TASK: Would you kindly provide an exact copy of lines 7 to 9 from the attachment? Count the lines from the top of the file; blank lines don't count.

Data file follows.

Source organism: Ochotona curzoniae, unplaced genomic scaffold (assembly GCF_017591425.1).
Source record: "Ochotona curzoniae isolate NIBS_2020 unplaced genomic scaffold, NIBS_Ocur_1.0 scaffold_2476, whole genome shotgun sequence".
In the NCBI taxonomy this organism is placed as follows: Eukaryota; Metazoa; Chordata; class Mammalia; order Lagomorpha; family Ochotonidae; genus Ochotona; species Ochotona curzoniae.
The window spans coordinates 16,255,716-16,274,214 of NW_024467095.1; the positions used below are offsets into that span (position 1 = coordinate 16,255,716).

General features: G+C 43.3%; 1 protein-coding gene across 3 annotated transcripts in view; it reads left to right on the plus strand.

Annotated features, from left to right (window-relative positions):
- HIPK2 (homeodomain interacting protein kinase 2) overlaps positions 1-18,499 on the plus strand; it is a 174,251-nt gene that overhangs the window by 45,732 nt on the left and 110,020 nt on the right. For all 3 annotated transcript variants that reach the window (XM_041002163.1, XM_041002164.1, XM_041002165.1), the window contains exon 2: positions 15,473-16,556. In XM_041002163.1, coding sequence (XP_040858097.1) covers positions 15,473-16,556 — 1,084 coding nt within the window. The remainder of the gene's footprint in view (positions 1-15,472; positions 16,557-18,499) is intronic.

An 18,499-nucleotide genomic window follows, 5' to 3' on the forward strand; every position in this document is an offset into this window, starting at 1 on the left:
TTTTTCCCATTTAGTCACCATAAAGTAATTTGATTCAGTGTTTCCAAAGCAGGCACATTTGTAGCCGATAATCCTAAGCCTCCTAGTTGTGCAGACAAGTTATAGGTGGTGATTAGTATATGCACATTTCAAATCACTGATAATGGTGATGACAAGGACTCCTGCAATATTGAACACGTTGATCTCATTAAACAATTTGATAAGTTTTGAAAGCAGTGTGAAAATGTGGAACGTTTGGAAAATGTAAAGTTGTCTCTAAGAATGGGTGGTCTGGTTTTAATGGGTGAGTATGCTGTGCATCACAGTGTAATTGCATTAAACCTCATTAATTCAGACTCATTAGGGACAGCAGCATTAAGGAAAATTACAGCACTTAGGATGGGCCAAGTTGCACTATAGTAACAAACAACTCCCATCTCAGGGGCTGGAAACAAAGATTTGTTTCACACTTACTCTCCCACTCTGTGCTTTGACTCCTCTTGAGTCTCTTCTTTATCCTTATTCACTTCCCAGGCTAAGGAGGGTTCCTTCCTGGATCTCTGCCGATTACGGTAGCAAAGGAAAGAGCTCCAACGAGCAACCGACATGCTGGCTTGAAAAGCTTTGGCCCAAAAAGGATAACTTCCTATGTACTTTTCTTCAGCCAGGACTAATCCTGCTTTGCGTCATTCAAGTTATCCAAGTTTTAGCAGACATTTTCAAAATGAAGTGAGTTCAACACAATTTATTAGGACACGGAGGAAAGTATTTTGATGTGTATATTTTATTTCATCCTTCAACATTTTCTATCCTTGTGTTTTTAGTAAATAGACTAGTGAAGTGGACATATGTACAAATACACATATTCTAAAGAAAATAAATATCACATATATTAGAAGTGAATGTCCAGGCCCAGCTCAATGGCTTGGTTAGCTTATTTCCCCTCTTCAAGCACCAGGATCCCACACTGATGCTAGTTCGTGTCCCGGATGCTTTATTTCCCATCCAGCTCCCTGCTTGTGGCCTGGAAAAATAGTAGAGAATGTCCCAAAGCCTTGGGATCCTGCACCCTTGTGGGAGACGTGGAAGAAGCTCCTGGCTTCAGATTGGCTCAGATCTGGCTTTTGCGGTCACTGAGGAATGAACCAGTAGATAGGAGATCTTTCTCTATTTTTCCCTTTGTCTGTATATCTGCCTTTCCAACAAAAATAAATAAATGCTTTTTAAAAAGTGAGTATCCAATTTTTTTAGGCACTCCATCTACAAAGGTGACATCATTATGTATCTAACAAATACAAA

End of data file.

- HIPK2 (homeodomain interacting protein kinase 2) overlaps positions 1-18,499 on the plus strand; it is a 174,251-nt gene that overhangs the window by 45,732 nt on the left and 110,020 nt on the right. For all 3 annotated transcript variants that reach the window (XM_041002163.1, XM_041002164.1, XM_041002165.1), the window contains exon 2: positions 15,473-16,556. In XM_041002163.1, coding sequence (XP_040858097.1) covers positions 15,473-16,556 — 1,084 coding nt within the window. The remainder of the gene's footprint in view (positions 1-15,472; positions 16,557-18,499) is intronic.

An 18,499-nucleotide genomic window follows, 5' to 3' on the forward strand; every position in this document is an offset into this window, starting at 1 on the left:
TTTTTCCCATTTAGTCACCATAAAGTAATTTGATTCAGTGTTTCCAAAGCAGGCACATTTGTAGCCGATAATCCTAAGCCTCCTAGTTGTGCAGACAAGTTATAGGTGGTGATTAGTATATGCACATTTCAAATCACTGATAATGGTGATGACAAGGACTCCTGCAATATTGAACACGTTGATCTCATTAAACAATTTGATAAGTTTTGAAAGCAGTGTGAAAATGTGGAACGTTTGGAAAATGTAAAGTTGTCTCTAAGAATGGGTGGTCTGGTTTTAATGGGTGAGTATGCTGTGCATCACAGTGTAATTGCATTAAACCTCATTAATTCAGACTCATTAGGGACAGCAGCATTAAGGAAAATTACAGCACTTAGGATGGGCCAAGTTGCACTATAGTAACAAACAACTCCCATCTCAGGGGCTGGAAACAAAGATTTGTTTCACACTTACTCTCCCACTCTGTGCTTTGACTCCTCTTGAGTCTCTTCTTTATCCTTATTCACTTCCCAGGCTAAGGAGGGTTCCTTCCTGGATCTCTGCCGATTACGGTAGCAAAGGAAAGAGCTCCAACGAGCAACCGACATGCTGGCTTGAAAAGCTTTGGCCCAAAAAGGATAACTTCCTATGTACTTTTCTTCAGCCAGGACTAATCCTGCTTTGCGTCATTCAAGTTATCCAAGTTTTAGCAGACATTTTCAAAATGAAGTGAGTTCAACACAATTTATTAGGACACGGAGGAAAGTATTTTGATGTGTATATTTTATTTCATCCTTCAACATTTTCTATCCTTGTGTTTTTAGTAAATAGACTAGTGAAGTGGACATATGTACAAATACACATATTCTAAAGAAAATAAATATCACATATATTAGAAGTGAATGTCCAGGCCCAGCTCAATGGCTTGGTTAGCTTATTTCCCCTCTTCAAGCACCAGGATCCCACACTGATGCTAGTTCGTGTCCCGGATGCTTTATTTCCCATCCAGCTCCCTGCTTGTGGCCTGGAAAAATAGTAGAGAATGTCCCAAAGCCTTGGGATCCTGCACCCTTGTGGGAGACGTGGAAGAAGCTCCTGGCTTCAGATTGGCTCAGATCTGGCTTTTGCGGTCACTGAGGAATGAACCAGTAGATAGGAGATCTTTCTCTATTTTTCCCTTTGTCTGTATATCTGCCTTTCCAACAAAAATAAATAAATGCTTTTTAAAAAGTGAGTATCCAATTTTTTTAGGCACTCCATCTACAAAGGTGACATCATTATGTATCTAACAAATACAAA